Under Texas law, District Attorneys have the discretion to determine which criminal cases should be prosecuted criminally and which should not. Ogg believes the residents of Harris County will be better served by redirecting tax dollars toward the prosecution of violent criminals, not the prosecution of misdemeanor marijuana cases. On average, about 12,000 Houstonians are convicted annually of misdemeanor marijuana possession, and the cost to arrest, jail, and prosecute them exceeds $10 million.
Ogg's marijuana platform reflects common sense drug prosecution policies that mirror the concerns of ordinary citizens who are tired of hearing that the police and prosecutors don’t have the time to investigate and prosecute home burglaries, or the resources to test backlogged rape kits. Ogg's plan is to increase public safety by keeping law enforcement on the street instead of wasting time arresting those in possession of small amounts of marijuana.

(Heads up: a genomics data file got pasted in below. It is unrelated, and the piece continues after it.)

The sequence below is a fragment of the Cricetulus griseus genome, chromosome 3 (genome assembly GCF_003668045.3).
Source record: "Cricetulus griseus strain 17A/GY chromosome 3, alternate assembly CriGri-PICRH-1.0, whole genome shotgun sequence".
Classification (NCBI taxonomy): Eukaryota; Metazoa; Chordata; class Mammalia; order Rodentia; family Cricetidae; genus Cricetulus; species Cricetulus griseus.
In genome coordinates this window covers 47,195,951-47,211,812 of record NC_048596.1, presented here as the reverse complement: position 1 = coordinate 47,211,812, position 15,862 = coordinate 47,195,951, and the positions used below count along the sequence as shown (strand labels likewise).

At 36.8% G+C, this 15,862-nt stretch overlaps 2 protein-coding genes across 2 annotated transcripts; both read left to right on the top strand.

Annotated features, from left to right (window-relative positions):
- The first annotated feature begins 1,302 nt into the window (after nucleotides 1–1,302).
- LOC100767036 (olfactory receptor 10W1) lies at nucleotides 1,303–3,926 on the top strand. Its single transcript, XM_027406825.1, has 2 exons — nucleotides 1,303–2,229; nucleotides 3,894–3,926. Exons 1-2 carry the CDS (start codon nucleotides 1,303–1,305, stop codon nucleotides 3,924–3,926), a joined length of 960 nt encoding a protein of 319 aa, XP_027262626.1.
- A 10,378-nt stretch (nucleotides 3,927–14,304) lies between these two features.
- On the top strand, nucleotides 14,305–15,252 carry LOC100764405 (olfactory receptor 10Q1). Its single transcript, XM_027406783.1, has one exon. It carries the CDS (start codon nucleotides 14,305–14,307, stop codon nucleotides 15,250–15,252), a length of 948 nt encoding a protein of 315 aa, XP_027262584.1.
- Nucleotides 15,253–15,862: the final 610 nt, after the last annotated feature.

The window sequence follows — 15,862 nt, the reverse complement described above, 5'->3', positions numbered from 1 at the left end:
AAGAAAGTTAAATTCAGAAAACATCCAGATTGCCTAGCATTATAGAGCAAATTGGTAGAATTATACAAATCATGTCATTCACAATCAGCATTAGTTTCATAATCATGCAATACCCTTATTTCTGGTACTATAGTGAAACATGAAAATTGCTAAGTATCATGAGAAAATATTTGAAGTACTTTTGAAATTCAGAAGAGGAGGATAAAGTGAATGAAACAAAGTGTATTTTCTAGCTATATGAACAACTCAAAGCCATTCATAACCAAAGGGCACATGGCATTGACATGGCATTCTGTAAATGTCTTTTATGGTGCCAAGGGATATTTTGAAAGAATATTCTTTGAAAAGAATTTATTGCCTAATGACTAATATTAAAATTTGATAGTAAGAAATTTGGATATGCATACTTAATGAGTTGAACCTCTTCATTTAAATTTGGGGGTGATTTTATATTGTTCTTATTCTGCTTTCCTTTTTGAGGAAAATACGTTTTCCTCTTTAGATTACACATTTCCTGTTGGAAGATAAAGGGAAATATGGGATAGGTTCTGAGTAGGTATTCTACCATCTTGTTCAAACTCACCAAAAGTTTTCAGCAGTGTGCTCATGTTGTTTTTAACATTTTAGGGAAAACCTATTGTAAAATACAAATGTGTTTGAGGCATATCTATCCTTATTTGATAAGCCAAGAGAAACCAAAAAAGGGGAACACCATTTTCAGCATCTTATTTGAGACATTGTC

“Gangs and organized crime groups are running rampant in Harris County, and I want law enforcement to have the time and money necessary to dismantle those operations. Every time they arrest someone in possession of marijuana, police are off the streets for an average of four hours." -- Kim Ogg